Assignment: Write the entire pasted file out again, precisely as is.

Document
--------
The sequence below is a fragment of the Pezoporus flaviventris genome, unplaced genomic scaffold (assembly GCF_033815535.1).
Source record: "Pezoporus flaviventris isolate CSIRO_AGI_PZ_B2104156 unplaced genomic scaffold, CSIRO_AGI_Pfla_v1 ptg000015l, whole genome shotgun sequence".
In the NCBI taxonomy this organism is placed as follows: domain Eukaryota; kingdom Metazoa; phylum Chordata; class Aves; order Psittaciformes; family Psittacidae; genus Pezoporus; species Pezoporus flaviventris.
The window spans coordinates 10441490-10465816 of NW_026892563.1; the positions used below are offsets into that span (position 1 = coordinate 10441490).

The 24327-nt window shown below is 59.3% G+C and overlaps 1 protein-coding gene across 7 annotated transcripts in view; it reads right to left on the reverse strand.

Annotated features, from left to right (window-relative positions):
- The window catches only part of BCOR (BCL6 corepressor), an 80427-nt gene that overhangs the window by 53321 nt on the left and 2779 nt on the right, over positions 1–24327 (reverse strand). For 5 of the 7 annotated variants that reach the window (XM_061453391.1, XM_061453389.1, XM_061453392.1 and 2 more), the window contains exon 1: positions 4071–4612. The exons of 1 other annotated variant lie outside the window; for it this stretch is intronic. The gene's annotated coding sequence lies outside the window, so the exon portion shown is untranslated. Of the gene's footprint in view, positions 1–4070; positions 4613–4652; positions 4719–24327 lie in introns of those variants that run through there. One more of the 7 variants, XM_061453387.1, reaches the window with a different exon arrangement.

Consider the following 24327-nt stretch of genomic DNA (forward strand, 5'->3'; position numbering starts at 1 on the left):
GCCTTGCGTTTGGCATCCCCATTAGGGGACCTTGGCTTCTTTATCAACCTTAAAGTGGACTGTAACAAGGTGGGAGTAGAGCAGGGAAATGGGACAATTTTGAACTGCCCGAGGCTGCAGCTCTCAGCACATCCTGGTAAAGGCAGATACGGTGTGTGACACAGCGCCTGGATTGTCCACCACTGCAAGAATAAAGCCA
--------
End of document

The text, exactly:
The sequence below is a fragment of the Pezoporus flaviventris genome, unplaced genomic scaffold (assembly GCF_033815535.1).
Source record: "Pezoporus flaviventris isolate CSIRO_AGI_PZ_B2104156 unplaced genomic scaffold, CSIRO_AGI_Pfla_v1 ptg000015l, whole genome shotgun sequence".
In the NCBI taxonomy this organism is placed as follows: domain Eukaryota; kingdom Metazoa; phylum Chordata; class Aves; order Psittaciformes; family Psittacidae; genus Pezoporus; species Pezoporus flaviventris.
The window spans coordinates 10441490-10465816 of NW_026892563.1; the positions used below are offsets into that span (position 1 = coordinate 10441490).

The 24327-nt window shown below is 59.3% G+C and overlaps 1 protein-coding gene across 7 annotated transcripts in view; it reads right to left on the reverse strand.

Annotated features, from left to right (window-relative positions):
- The window catches only part of BCOR (BCL6 corepressor), an 80427-nt gene that overhangs the window by 53321 nt on the left and 2779 nt on the right, over positions 1–24327 (reverse strand). For 5 of the 7 annotated variants that reach the window (XM_061453391.1, XM_061453389.1, XM_061453392.1 and 2 more), the window contains exon 1: positions 4071–4612. The exons of 1 other annotated variant lie outside the window; for it this stretch is intronic. The gene's annotated coding sequence lies outside the window, so the exon portion shown is untranslated. Of the gene's footprint in view, positions 1–4070; positions 4613–4652; positions 4719–24327 lie in introns of those variants that run through there. One more of the 7 variants, XM_061453387.1, reaches the window with a different exon arrangement.

Consider the following 24327-nt stretch of genomic DNA (forward strand, 5'->3'; position numbering starts at 1 on the left):
GCCTTGCGTTTGGCATCCCCATTAGGGGACCTTGGCTTCTTTATCAACCTTAAAGTGGACTGTAACAAGGTGGGAGTAGAGCAGGGAAATGGGACAATTTTGAACTGCCCGAGGCTGCAGCTCTCAGCACATCCTGGTAAAGGCAGATACGGTGTGTGACACAGCGCCTGGATTGTCCACCACTGCAAGAATAAAGCCA